However, 92% believe that it should only be stored in the UK. The study was carried out by a specialist cybersecurity company and showed that just over a quarter of experts were able to say for certain that their data was stored in the UK. Many others had no idea where the data was physically stored.
Those who took part in the survey said that they believe that the main risks of not knowing where data is stored include possible access to the data by foreign governments, being unsure about the qualifications of those who have access to the data, and a lack of integrity of the data once it has been stored in another country.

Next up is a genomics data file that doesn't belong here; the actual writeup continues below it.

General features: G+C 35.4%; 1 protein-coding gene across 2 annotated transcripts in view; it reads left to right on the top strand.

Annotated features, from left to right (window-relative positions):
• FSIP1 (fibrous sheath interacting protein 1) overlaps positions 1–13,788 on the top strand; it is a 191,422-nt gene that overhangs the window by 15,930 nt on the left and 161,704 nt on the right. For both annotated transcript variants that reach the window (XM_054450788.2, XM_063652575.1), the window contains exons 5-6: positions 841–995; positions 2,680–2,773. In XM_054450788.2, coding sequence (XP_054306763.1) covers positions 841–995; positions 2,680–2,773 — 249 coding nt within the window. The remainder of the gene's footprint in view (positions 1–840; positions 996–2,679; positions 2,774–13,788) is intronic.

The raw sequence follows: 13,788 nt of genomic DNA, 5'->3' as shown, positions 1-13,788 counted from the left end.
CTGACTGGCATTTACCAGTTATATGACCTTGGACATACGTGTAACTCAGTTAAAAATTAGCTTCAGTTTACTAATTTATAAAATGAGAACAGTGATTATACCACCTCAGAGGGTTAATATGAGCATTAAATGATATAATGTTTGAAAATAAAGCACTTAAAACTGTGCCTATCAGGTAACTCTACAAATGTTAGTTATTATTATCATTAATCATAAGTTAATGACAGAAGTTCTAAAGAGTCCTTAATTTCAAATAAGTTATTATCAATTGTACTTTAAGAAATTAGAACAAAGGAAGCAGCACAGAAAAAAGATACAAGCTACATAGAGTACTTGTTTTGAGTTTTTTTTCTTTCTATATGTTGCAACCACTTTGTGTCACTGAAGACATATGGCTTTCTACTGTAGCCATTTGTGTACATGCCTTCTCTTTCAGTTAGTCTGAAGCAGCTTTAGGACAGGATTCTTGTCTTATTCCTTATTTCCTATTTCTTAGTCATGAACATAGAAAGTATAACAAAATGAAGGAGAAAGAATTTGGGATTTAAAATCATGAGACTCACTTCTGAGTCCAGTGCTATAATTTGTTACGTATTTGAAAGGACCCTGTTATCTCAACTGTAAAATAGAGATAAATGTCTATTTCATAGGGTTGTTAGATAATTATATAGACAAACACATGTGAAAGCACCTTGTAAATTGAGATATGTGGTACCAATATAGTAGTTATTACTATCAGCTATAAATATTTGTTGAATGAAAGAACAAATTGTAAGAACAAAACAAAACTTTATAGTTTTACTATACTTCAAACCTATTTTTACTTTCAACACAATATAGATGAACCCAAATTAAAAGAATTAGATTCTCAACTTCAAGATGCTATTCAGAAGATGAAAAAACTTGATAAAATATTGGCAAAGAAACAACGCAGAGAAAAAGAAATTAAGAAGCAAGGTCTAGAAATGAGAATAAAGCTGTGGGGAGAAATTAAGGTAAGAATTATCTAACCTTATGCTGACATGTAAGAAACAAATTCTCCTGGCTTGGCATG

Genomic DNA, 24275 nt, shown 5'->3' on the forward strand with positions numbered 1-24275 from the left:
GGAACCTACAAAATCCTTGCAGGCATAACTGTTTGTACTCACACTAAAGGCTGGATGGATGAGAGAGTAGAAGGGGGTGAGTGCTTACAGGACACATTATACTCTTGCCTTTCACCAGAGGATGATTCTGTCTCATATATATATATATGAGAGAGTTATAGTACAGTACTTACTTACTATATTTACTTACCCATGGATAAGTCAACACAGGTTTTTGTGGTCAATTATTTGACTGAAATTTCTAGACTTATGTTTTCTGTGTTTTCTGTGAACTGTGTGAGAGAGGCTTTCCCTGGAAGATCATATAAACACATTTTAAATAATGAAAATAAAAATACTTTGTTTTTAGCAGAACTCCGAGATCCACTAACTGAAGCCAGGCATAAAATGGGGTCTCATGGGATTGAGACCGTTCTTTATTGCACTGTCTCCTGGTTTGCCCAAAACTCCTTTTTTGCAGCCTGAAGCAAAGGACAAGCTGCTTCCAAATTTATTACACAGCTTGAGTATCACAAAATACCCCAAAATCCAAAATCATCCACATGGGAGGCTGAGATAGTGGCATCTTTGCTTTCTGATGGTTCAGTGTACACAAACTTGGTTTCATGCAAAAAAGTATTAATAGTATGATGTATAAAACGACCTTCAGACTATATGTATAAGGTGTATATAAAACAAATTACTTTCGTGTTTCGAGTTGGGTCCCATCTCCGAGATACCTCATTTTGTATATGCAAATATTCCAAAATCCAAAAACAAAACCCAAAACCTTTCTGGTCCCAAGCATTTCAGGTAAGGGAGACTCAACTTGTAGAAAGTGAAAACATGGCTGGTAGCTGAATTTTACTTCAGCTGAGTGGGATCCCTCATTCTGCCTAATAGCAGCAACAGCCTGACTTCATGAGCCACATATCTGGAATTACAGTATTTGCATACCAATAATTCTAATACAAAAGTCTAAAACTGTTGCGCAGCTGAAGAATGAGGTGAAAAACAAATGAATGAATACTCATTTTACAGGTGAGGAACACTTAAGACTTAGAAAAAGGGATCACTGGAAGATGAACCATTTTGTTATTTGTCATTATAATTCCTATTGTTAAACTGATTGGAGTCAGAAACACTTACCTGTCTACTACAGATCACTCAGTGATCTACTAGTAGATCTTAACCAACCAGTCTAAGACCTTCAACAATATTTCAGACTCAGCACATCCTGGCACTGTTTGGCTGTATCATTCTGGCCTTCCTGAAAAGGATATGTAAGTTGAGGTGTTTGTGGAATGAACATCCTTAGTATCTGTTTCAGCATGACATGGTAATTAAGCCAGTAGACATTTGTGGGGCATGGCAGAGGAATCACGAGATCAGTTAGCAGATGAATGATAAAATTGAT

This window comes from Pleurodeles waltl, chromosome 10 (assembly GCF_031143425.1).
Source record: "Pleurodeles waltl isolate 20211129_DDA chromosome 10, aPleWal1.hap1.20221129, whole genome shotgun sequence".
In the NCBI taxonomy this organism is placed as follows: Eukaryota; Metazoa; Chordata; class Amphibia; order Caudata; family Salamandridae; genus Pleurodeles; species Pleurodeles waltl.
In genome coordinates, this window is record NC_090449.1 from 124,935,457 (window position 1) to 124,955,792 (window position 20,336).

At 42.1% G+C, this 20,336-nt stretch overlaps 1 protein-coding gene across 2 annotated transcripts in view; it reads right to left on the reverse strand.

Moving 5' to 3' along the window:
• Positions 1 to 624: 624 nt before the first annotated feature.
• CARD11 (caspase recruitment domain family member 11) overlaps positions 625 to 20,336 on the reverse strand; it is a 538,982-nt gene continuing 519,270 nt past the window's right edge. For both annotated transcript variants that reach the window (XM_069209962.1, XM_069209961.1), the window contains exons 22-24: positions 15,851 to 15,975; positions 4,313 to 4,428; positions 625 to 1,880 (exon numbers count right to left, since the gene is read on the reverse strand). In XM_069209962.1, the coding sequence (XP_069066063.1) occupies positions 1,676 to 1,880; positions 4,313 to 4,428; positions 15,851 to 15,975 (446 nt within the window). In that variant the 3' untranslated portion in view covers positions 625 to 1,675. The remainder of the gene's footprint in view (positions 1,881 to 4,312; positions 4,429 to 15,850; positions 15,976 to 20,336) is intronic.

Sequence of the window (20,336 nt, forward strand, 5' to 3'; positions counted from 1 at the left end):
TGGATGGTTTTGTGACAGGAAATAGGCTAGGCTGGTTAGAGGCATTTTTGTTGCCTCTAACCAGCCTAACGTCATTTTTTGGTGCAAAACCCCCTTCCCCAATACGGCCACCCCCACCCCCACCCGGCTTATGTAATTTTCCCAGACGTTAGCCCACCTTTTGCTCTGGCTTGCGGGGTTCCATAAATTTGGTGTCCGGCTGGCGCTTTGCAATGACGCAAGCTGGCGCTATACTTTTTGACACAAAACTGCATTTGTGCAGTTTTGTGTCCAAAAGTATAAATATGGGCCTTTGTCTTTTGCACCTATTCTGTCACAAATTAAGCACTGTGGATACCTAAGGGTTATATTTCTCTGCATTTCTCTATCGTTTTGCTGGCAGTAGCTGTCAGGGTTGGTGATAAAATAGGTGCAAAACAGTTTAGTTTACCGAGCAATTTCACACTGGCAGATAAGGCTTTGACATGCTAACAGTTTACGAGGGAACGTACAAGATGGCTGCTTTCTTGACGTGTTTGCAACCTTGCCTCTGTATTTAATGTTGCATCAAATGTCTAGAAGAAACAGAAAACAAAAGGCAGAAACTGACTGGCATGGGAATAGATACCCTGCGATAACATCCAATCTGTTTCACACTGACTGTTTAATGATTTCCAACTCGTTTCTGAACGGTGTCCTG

Experts have said that companies will need to have a better understanding of where their data is stored in order to comply with the EU GDPR which is due to come into effect in two years’ time. Even with the UK leaving the EU, British companies will still have to comply with the regulation if they want to continue trading within the EU region.
The Information Commissioner’s Office stated that the result of the referendum meant that the regulation would not apply directly to UK companies, but there will still be a requirement for British companies to show that their standards for data security meet the standards set out by the GDPR.